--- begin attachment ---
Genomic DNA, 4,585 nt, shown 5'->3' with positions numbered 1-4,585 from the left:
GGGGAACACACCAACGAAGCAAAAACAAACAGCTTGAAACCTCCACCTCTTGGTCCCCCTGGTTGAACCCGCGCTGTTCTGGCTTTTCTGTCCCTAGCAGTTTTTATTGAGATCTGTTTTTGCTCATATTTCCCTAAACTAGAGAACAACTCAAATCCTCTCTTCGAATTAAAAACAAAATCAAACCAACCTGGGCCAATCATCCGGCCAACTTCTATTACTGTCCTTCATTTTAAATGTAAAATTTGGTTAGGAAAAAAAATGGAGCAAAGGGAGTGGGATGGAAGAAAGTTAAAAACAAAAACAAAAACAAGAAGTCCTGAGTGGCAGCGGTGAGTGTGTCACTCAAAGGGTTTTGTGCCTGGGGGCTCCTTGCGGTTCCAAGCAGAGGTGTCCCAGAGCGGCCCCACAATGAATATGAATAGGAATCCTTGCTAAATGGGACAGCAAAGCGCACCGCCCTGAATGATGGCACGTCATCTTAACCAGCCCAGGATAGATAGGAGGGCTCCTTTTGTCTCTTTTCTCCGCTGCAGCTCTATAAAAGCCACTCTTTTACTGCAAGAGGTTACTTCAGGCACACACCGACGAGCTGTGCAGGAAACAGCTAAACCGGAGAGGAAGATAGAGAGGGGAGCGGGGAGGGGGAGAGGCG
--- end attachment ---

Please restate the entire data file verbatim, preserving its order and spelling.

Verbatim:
Genomic DNA, 4,585 nt, shown 5'->3' with positions numbered 1-4,585 from the left:
GGGGAACACACCAACGAAGCAAAAACAAACAGCTTGAAACCTCCACCTCTTGGTCCCCCTGGTTGAACCCGCGCTGTTCTGGCTTTTCTGTCCCTAGCAGTTTTTATTGAGATCTGTTTTTGCTCATATTTCCCTAAACTAGAGAACAACTCAAATCCTCTCTTCGAATTAAAAACAAAATCAAACCAACCTGGGCCAATCATCCGGCCAACTTCTATTACTGTCCTTCATTTTAAATGTAAAATTTGGTTAGGAAAAAAAATGGAGCAAAGGGAGTGGGATGGAAGAAAGTTAAAAACAAAAACAAAAACAAGAAGTCCTGAGTGGCAGCGGTGAGTGTGTCACTCAAAGGGTTTTGTGCCTGGGGGCTCCTTGCGGTTCCAAGCAGAGGTGTCCCAGAGCGGCCCCACAATGAATATGAATAGGAATCCTTGCTAAATGGGACAGCAAAGCGCACCGCCCTGAATGATGGCACGTCATCTTAACCAGCCCAGGATAGATAGGAGGGCTCCTTTTGTCTCTTTTCTCCGCTGCAGCTCTATAAAAGCCACTCTTTTACTGCAAGAGGTTACTTCAGGCACACACCGACGAGCTGTGCAGGAAACAGCTAAACCGGAGAGGAAGATAGAGAGGGGAGCGGGGAGGGGGAGAGGCG